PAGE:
Solar Power as Common Ground for U.S. and China?

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EarthTechling is calling the official state visit by Chinese President Hu Jintao (to American President Barack Obama) a “meeting of the minds.”

Though not in so many words, and certainly not using those words, the message is clear. Presidents Jintao and Obama had one strong common interest: clean, renewable energy technologies like solar power, and the resultant energy security that such technology can deliver to both nations.

Political pundits are calling it the most important meeting between the two nations in the last 30 years (the last during the Carter administration, in 1979). That meeting expanded China’s industrial activity. This most recent one follows the same vein, as China in turn reportedly opens up its country to more U.S. imports.

While currency reforms will progress slowly, and the U.S. military may continue to fear China’s growing arms might, the two nations’ clean energy cooperation could be the basis for a sort of friendship made elusive by a devalued yuan and a global firepower ranking that sees China neck-and-neck with the U.S. (instead of in its former third-place slot).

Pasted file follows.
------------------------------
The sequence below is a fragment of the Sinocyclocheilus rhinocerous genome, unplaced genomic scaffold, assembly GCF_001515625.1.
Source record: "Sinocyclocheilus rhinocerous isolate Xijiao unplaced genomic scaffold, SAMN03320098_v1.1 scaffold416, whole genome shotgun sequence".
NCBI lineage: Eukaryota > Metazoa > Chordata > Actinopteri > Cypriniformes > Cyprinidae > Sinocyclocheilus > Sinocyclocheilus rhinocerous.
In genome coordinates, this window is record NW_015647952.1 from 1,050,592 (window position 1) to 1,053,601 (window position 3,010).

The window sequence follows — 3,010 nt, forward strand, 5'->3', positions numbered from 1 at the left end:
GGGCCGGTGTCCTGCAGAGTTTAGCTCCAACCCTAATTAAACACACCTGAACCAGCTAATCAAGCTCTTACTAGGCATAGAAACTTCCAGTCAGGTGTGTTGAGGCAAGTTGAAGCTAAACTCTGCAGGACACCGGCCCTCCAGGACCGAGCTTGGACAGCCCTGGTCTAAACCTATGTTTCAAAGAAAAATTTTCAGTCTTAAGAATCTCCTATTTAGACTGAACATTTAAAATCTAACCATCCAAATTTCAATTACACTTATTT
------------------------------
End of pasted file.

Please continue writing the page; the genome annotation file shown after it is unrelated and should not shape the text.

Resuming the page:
According to a clean energy forum hosted by the Brookings Institution, and attended by China’s Minister of Science and Technology, Wan Gang, the U.S.-China Clean Energy Research Center (announced in 2009, and purportedly expanded as of this latest visit) is the sort of engine that could drive both change and clean-energy progress.

Funded jointly by China and the U.S., the initiative aims at building energy efficiency, clean coal and clean vehicles. It also includes appliance efficiency ventures (Honeywell and Haier), best practices in energy efficiency product labeling, and about $45 billion in other new business ventures.

But the biggest venture, at least from my point of view, is the promotion of renewable energy technologies like solar power, and the joint NREL/China Electric Power Research Institute work on transmission planning and grid integration for solar and wind.

As the world’s two biggest greenhouse gas emitters, however, the nations did not – as called upon by environmental leaders – engage in a carbon emissions reductions plan. Then again, real progress seldom occurs by leaps and bounds, but rather by baby steps.

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